Most products made today do not contain asbestos. But some common products that might have contained asbestos in the past are:
- Steam pipes, boilers, and furnace ducts insulated with an asbestos blanket or asbestos paper tape
- Resilient floor tiles (vinyl asbestos, asphalt, and rubber), the packing on vinyl sheet flooring, and adhesives used for installing floor tile
- Cement sheet, millboard, and paper used as insulation around furnaces and wood burning stoves
- Door gaskets in furnaces, wood stoves, and coal stoves– Worn seals can release asbestos fibers during use.
- Soundproofing or decorative spray on walls and ceilings
- Patching and joint compounds for walls and ceilings and textured paints
- Asbestos cement roofing, shingles, and siding
- Artificial ashes and embers sold for use in gas-fired fireplaces
- Automobile brake pads and linings, clutch facings, and gaskets
Asbestos is the name given to a number of naturally occurring fibrous minerals with high tensile strength, the ability to be woven, and resistance to heat and most chemicals. Because of these properties, asbestos has been used in more than 3,000 different products over the last 100 years. Asbestos-containing materials are frequently encountered in a wide range of environments including but not limited to industrial and commercial facilities, schools and universities, and residential properties.
Most products made today do not contain asbestos, and anything containing asbestos that could be inhaled is required to be labeled as such. However, until the 1970s, many types of building products and insulation materials contained asbestos.
These materials may release asbestos fibers if damaged, repaired, or removed improperly. Loose, crumbly, or water-damaged material can release asbestos fibers as well as cutting, tearing, sanding, drilling, or sawing materials that may contain asbestos.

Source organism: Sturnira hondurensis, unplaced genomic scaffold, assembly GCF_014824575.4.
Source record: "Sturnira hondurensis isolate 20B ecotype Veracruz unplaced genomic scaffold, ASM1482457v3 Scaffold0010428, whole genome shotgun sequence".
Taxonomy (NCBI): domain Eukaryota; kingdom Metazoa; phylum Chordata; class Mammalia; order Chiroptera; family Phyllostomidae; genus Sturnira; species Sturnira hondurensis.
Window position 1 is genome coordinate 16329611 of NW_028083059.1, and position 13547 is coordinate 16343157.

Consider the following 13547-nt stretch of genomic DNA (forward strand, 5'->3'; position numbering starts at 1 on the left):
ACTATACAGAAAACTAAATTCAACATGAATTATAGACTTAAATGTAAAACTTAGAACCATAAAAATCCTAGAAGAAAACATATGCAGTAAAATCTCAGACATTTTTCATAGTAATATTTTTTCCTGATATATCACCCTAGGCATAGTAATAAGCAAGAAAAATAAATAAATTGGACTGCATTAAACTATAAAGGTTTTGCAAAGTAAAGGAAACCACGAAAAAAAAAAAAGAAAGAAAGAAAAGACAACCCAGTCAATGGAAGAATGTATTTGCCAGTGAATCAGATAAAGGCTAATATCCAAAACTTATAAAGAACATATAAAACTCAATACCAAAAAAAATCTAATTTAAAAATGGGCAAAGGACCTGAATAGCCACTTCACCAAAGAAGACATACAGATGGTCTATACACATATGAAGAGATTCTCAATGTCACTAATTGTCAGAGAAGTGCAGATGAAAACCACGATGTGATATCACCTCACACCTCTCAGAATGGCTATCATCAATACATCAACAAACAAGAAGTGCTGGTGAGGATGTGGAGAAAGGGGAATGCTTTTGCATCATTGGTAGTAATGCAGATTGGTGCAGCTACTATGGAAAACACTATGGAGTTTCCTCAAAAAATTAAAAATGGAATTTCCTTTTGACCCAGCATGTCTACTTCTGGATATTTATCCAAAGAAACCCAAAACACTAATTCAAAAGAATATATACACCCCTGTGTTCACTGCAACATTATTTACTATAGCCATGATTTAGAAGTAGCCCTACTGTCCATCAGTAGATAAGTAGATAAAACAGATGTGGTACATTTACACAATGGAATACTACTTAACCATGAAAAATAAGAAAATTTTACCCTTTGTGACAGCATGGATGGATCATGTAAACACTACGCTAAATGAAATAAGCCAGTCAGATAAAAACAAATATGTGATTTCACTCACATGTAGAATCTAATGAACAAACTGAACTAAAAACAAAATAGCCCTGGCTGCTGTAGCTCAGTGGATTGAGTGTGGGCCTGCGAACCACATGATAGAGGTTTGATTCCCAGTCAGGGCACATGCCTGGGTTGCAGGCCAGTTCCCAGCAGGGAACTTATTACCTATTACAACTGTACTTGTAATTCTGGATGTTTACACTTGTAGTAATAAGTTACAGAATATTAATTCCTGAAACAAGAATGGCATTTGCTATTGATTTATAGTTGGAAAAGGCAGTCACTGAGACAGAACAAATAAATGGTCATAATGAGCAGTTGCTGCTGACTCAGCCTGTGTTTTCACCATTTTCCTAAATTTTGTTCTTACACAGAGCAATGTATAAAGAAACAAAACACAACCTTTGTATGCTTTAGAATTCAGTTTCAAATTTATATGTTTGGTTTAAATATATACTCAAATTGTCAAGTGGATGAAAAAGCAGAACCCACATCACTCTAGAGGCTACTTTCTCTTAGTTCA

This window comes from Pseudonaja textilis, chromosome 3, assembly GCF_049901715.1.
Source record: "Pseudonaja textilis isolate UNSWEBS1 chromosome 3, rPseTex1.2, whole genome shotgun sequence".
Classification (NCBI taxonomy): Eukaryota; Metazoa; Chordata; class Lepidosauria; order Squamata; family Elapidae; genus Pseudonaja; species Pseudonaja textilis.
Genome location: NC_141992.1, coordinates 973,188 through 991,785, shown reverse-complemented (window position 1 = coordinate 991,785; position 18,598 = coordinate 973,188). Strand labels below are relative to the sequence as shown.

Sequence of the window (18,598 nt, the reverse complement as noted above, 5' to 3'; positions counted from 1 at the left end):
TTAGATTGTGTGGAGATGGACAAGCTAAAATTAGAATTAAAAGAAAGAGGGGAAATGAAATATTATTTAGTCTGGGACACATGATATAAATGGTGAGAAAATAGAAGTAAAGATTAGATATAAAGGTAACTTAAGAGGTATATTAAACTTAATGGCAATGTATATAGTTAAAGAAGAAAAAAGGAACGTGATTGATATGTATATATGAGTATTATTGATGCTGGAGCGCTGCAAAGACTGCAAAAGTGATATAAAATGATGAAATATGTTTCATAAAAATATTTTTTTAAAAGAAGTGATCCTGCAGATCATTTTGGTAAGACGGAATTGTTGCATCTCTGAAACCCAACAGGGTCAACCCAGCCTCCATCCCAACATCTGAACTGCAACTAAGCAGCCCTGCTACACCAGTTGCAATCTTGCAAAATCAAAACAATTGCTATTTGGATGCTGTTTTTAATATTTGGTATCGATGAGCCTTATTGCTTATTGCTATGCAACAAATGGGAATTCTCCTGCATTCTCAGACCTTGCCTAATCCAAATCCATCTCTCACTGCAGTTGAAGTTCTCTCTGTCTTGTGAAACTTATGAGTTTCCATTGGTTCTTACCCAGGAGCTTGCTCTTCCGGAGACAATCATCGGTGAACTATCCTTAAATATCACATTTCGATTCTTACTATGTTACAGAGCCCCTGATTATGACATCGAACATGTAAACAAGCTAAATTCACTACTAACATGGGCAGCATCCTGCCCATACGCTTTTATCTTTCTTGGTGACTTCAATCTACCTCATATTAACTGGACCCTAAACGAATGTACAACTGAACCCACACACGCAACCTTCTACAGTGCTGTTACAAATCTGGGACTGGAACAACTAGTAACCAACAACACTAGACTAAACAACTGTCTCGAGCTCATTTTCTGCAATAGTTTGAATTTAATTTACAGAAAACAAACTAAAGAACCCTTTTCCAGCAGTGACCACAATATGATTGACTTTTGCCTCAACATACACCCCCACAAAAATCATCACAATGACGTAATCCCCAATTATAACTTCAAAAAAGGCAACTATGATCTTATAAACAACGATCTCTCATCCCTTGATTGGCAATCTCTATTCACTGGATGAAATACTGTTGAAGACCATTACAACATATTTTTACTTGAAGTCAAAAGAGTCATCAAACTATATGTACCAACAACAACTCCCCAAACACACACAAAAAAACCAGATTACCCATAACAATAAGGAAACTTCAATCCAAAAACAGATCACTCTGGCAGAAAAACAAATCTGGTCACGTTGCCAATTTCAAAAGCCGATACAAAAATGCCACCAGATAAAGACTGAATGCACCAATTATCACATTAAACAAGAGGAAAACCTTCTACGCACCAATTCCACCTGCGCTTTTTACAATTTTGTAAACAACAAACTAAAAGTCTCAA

Nationwide, an estimated 1.3 million employees in construction and general industry potentially face significant asbestos exposure on the job. Heaviest exposures occur in the construction industry, particularly during building renovation or demolition activities where asbestos is disturbed or removed. Employees may also be exposed during custodial/maintenance activities in a building containing asbestos, during the manufacture of asbestos products (such as textiles, friction products, insulation, and other building materials), and during automotive brake and clutch repair work.
In general the greater the exposure to asbestos, the greater the chance of developing harmful health effects. Disease symptoms may take several years to develop following exposure, and continued exposure can increase the amount of fibers that remain in the lung. Fibers embedded in lung tissue over time may cause serious lung diseases including asbestosis, lung cancer, or mesothelioma. Smoking increases the risk of developing illness from asbestos exposure.
Three of the major health effects associated with asbestos exposure include:
Asbestosis: This serious, progressive, long-term non-cancer disease of the lung is caused by inhaling asbestos fibers that irritate lung tissues and cause the tissues to scar. The scarring makes it hard for oxygen to get into the blood. Symptoms of asbestosis include shortness of breath and a dry, crackling sound in the lungs while inhaling. There is no effective treatment for asbestosis.
Lung Cancer: The largest number of deaths related to asbestos exposure are caused by lung cancer. People who work in mining, milling, and manufacturing of asbestos are more likely to develop lung cancer than the general population. The most common symptoms of lung cancer are coughing and a change in breathing. Other symptoms include shortness of breath, persistent chest pains, hoarseness, and anemia.
Mesothelioma: Mesothelioma is a rare form of cancer that is found in the thin lining (membrane) of the lung, chest, abdomen, and heart, and almost all cases are linked to asbestos exposure. This disease may not show up until many years after asbestos exposure, which is why great efforts are being made to prevent school children from being exposed.